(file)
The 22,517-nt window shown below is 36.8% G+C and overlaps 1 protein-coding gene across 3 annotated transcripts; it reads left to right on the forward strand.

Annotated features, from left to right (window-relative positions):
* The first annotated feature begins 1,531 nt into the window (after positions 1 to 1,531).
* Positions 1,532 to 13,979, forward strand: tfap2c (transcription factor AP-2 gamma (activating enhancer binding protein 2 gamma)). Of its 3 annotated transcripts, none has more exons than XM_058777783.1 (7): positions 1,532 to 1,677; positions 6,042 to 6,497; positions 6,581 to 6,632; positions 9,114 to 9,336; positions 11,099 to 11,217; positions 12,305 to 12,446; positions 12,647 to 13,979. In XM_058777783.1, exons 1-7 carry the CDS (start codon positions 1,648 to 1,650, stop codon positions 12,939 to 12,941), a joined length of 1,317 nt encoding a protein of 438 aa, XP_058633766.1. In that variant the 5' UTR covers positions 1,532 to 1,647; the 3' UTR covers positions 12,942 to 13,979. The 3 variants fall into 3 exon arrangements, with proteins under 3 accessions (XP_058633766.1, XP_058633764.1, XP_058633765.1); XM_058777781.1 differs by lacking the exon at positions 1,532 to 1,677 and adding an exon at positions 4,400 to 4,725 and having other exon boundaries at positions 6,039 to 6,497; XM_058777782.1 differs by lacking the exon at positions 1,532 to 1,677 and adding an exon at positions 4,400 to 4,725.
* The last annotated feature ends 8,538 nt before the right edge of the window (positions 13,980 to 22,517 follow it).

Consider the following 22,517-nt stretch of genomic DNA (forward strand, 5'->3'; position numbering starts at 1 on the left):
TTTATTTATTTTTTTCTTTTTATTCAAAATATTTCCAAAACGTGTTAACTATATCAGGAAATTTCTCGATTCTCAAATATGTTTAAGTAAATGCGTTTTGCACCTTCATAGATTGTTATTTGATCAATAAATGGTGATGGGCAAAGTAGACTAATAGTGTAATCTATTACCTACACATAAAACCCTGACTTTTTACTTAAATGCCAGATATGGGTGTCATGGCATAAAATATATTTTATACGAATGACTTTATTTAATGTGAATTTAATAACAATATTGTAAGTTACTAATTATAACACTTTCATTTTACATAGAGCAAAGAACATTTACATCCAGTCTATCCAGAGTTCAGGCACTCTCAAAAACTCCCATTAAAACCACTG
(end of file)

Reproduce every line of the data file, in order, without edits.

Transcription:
The 22,517-nt window shown below is 36.8% G+C and overlaps 1 protein-coding gene across 3 annotated transcripts; it reads left to right on the forward strand.

Annotated features, from left to right (window-relative positions):
* The first annotated feature begins 1,531 nt into the window (after positions 1 to 1,531).
* Positions 1,532 to 13,979, forward strand: tfap2c (transcription factor AP-2 gamma (activating enhancer binding protein 2 gamma)). Of its 3 annotated transcripts, none has more exons than XM_058777783.1 (7): positions 1,532 to 1,677; positions 6,042 to 6,497; positions 6,581 to 6,632; positions 9,114 to 9,336; positions 11,099 to 11,217; positions 12,305 to 12,446; positions 12,647 to 13,979. In XM_058777783.1, exons 1-7 carry the CDS (start codon positions 1,648 to 1,650, stop codon positions 12,939 to 12,941), a joined length of 1,317 nt encoding a protein of 438 aa, XP_058633766.1. In that variant the 5' UTR covers positions 1,532 to 1,647; the 3' UTR covers positions 12,942 to 13,979. The 3 variants fall into 3 exon arrangements, with proteins under 3 accessions (XP_058633766.1, XP_058633764.1, XP_058633765.1); XM_058777781.1 differs by lacking the exon at positions 1,532 to 1,677 and adding an exon at positions 4,400 to 4,725 and having other exon boundaries at positions 6,039 to 6,497; XM_058777782.1 differs by lacking the exon at positions 1,532 to 1,677 and adding an exon at positions 4,400 to 4,725.
* The last annotated feature ends 8,538 nt before the right edge of the window (positions 13,980 to 22,517 follow it).

Consider the following 22,517-nt stretch of genomic DNA (forward strand, 5'->3'; position numbering starts at 1 on the left):
TTTATTTATTTTTTTCTTTTTATTCAAAATATTTCCAAAACGTGTTAACTATATCAGGAAATTTCTCGATTCTCAAATATGTTTAAGTAAATGCGTTTTGCACCTTCATAGATTGTTATTTGATCAATAAATGGTGATGGGCAAAGTAGACTAATAGTGTAATCTATTACCTACACATAAAACCCTGACTTTTTACTTAAATGCCAGATATGGGTGTCATGGCATAAAATATATTTTATACGAATGACTTTATTTAATGTGAATTTAATAACAATATTGTAAGTTACTAATTATAACACTTTCATTTTACATAGAGCAAAGAACATTTACATCCAGTCTATCCAGAGTTCAGGCACTCTCAAAAACTCCCATTAAAACCACTG